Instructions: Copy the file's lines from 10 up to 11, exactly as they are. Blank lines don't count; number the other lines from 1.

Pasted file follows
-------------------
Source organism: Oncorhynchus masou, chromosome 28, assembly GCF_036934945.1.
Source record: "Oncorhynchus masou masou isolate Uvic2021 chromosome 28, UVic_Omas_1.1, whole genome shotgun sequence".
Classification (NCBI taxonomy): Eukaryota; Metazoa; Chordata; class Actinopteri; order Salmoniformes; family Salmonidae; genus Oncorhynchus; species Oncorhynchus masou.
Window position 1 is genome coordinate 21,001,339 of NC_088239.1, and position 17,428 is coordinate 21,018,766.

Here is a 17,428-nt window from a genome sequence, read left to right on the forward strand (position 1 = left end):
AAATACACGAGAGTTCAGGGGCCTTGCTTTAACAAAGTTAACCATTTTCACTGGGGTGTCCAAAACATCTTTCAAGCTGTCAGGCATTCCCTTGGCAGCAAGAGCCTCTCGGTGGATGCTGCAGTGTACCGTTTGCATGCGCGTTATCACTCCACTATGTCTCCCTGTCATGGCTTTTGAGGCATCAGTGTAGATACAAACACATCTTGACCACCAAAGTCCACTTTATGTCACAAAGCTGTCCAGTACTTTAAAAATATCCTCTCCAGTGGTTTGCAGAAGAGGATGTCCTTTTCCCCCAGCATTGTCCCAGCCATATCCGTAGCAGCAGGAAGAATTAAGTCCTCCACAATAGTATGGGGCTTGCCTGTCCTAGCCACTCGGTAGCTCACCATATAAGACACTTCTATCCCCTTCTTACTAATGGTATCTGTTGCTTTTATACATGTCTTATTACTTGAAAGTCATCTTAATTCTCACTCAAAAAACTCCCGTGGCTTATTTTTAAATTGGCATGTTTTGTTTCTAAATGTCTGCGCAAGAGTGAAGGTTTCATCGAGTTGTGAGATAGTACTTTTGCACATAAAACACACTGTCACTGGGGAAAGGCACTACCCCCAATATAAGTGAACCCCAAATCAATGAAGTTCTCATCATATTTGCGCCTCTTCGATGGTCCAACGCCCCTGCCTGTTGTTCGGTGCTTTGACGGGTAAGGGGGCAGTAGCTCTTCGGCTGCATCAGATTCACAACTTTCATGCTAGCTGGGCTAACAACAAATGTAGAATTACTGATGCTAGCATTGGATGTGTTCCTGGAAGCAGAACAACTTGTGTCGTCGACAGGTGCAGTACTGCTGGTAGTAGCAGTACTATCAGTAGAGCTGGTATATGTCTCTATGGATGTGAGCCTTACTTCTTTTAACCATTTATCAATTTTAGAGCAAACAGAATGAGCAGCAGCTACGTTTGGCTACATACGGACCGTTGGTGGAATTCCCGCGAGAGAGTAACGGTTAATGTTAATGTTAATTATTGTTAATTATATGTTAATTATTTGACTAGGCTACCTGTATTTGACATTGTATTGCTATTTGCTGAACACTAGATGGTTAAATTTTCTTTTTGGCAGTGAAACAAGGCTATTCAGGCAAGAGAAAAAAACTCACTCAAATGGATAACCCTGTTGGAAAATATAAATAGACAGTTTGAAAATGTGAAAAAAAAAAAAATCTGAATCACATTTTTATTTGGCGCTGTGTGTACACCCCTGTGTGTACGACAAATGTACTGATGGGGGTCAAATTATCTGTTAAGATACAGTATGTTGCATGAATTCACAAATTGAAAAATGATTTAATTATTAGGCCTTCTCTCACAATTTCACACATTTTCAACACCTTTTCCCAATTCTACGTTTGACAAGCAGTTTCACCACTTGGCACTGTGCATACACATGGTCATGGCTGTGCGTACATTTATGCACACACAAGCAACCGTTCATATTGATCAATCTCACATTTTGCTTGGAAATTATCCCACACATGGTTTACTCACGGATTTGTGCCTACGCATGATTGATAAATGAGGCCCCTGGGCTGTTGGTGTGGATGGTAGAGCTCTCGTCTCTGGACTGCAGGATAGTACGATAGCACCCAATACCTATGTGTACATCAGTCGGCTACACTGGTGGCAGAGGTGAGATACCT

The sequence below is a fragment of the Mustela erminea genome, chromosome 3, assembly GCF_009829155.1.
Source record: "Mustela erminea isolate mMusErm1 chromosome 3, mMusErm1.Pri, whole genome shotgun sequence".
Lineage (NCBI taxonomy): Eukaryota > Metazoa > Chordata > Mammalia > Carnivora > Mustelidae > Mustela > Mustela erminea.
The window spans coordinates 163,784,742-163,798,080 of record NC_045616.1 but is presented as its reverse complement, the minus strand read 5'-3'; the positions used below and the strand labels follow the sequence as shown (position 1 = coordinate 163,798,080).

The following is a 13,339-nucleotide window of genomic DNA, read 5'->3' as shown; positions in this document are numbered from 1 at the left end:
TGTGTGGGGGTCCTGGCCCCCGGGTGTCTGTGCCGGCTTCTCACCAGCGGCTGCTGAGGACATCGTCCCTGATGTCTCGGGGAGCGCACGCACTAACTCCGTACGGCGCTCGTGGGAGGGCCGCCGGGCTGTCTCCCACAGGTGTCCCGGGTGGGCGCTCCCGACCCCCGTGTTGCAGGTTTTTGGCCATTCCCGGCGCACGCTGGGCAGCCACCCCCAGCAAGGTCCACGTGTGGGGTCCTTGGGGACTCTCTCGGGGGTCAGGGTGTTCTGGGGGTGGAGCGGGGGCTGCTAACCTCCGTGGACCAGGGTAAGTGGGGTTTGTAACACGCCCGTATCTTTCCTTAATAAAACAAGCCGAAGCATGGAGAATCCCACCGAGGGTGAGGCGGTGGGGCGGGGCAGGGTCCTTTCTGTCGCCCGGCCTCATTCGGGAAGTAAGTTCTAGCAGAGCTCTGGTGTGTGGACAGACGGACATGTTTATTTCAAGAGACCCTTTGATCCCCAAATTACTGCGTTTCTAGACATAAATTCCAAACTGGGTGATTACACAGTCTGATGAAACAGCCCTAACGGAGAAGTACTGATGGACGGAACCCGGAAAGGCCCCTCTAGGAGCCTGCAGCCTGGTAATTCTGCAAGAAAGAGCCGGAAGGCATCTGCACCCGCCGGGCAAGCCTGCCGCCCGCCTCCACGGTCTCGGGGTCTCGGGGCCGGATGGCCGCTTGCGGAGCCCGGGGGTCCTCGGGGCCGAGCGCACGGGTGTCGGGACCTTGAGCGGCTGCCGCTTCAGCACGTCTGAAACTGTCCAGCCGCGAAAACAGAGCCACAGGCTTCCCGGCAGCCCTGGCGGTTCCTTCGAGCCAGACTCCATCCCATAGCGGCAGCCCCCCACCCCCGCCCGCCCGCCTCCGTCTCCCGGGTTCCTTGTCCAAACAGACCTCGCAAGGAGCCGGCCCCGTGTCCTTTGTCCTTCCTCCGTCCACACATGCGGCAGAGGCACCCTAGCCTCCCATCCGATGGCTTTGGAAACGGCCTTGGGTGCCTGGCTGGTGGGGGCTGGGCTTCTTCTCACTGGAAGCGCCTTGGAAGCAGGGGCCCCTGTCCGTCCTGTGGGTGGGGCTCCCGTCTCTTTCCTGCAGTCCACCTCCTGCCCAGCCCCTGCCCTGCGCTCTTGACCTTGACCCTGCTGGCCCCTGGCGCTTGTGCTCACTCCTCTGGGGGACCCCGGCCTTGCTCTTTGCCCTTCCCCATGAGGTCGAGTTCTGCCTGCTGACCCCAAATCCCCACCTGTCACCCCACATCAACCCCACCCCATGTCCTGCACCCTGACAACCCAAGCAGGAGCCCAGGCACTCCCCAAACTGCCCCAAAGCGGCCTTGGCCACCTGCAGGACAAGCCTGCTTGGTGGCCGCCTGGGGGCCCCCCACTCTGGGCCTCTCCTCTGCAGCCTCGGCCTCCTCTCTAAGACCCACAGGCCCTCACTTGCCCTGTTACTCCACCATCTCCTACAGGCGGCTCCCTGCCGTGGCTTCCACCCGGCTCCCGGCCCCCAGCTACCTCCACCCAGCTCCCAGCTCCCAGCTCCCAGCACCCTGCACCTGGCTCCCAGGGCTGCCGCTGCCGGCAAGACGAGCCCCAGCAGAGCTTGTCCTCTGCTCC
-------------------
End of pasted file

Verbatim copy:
The window spans coordinates 163,784,742-163,798,080 of record NC_045616.1 but is presented as its reverse complement, the minus strand read 5'-3'; the positions used below and the strand labels follow the sequence as shown (position 1 = coordinate 163,798,080).

The following is a 13,339-nucleotide window of genomic DNA, read 5'->3' as shown; positions in this document are numbered from 1 at the left end: